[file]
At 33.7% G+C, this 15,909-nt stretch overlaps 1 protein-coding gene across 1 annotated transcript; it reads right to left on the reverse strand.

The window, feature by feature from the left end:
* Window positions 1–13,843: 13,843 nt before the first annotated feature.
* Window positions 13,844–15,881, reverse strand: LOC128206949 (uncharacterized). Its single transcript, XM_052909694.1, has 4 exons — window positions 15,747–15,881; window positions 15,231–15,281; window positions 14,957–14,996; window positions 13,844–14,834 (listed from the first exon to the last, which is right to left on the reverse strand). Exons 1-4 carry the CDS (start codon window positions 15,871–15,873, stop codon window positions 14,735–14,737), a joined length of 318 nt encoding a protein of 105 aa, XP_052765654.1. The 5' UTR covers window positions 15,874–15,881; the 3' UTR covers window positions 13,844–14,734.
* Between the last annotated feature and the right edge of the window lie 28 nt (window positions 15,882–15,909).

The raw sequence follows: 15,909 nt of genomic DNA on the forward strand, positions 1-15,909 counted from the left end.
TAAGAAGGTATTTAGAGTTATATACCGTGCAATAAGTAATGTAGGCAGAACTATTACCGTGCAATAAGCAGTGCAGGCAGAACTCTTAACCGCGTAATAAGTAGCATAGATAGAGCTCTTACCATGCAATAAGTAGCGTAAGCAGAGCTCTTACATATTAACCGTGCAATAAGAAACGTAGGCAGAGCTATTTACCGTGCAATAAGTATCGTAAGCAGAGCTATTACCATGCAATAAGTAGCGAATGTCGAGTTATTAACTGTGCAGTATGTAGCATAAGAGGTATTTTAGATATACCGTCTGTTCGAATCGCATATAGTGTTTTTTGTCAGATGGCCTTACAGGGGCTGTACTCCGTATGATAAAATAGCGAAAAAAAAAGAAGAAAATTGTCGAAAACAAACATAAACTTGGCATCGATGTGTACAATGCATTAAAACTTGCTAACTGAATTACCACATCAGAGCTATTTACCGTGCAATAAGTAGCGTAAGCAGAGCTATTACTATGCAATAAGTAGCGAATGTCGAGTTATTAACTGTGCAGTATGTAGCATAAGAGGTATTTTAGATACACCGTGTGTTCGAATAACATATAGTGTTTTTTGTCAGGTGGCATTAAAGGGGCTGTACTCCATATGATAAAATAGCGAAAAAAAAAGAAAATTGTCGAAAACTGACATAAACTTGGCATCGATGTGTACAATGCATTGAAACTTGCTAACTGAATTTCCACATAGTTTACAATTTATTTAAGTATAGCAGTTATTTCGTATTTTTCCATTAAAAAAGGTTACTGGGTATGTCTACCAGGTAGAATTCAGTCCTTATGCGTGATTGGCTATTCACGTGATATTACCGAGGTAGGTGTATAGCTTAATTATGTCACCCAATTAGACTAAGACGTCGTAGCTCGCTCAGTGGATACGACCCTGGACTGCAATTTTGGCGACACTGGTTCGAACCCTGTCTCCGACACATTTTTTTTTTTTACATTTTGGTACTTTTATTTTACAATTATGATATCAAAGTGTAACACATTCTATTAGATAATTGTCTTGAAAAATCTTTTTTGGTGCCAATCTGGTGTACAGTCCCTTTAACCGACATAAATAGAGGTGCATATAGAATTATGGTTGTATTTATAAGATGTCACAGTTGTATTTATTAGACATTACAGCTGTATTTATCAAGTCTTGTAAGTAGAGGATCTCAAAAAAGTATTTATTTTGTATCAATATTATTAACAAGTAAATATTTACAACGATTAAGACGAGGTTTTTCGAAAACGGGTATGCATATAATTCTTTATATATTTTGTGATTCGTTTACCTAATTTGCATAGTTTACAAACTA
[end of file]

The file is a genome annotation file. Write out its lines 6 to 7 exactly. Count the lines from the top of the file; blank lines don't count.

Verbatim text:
The raw sequence follows: 15,909 nt of genomic DNA on the forward strand, positions 1-15,909 counted from the left end.
TAAGAAGGTATTTAGAGTTATATACCGTGCAATAAGTAATGTAGGCAGAACTATTACCGTGCAATAAGCAGTGCAGGCAGAACTCTTAACCGCGTAATAAGTAGCATAGATAGAGCTCTTACCATGCAATAAGTAGCGTAAGCAGAGCTCTTACATATTAACCGTGCAATAAGAAACGTAGGCAGAGCTATTTACCGTGCAATAAGTATCGTAAGCAGAGCTATTACCATGCAATAAGTAGCGAATGTCGAGTTATTAACTGTGCAGTATGTAGCATAAGAGGTATTTTAGATATACCGTCTGTTCGAATCGCATATAGTGTTTTTTGTCAGATGGCCTTACAGGGGCTGTACTCCGTATGATAAAATAGCGAAAAAAAAAGAAGAAAATTGTCGAAAACAAACATAAACTTGGCATCGATGTGTACAATGCATTAAAACTTGCTAACTGAATTACCACATCAGAGCTATTTACCGTGCAATAAGTAGCGTAAGCAGAGCTATTACTATGCAATAAGTAGCGAATGTCGAGTTATTAACTGTGCAGTATGTAGCATAAGAGGTATTTTAGATACACCGTGTGTTCGAATAACATATAGTGTTTTTTGTCAGGTGGCATTAAAGGGGCTGTACTCCATATGATAAAATAGCGAAAAAAAAAGAAAATTGTCGAAAACTGACATAAACTTGGCATCGATGTGTACAATGCATTGAAACTTGCTAACTGAATTTCCACATAGTTTACAATTTATTTAAGTATAGCAGTTATTTCGTATTTTTCCATTAAAAAAGGTTACTGGGTATGTCTACCAGGTAGAATTCAGTCCTTATGCGTGATTGGCTATTCACGTGATATTACCGAGGTAGGTGTATAGCTTAATTATGTCACCCAATTAGACTAAGACGTCGTAGCTCGCTCAGTGGATACGACCCTGGACTGCAATTTTGGCGACACTGGTTCGAACCCTGTCTCCGACACATTTTTTTTTTTTACATTTTGGTACTTTTATTTTACAATTATGATATCAAAGTGTAACACATTCTATTAGATAATTGTCTTGAAAAATCTTTTTTGGTGCCAATCTGGTGTACAGTCCCTTTAACCGACATAAATAGAGGTGCATATAGAATTATGGTTGTATTTATAAGATGTCACAGTTGTATTTATTAGACATTACAGCTGTATTTATCAAGTCTTGTAAGTAGAGGATCTCAAAAAAGTATTTATTTTGTATCAATATTATTAACAAGTAAATATTTACAACGATTAAGACGAGGTTTTTCGAAAACGGGTATGCATATAATTCTTTATATATTTTGTGATTCGTTTACCTAATTTGCATAGTTTACAAACTA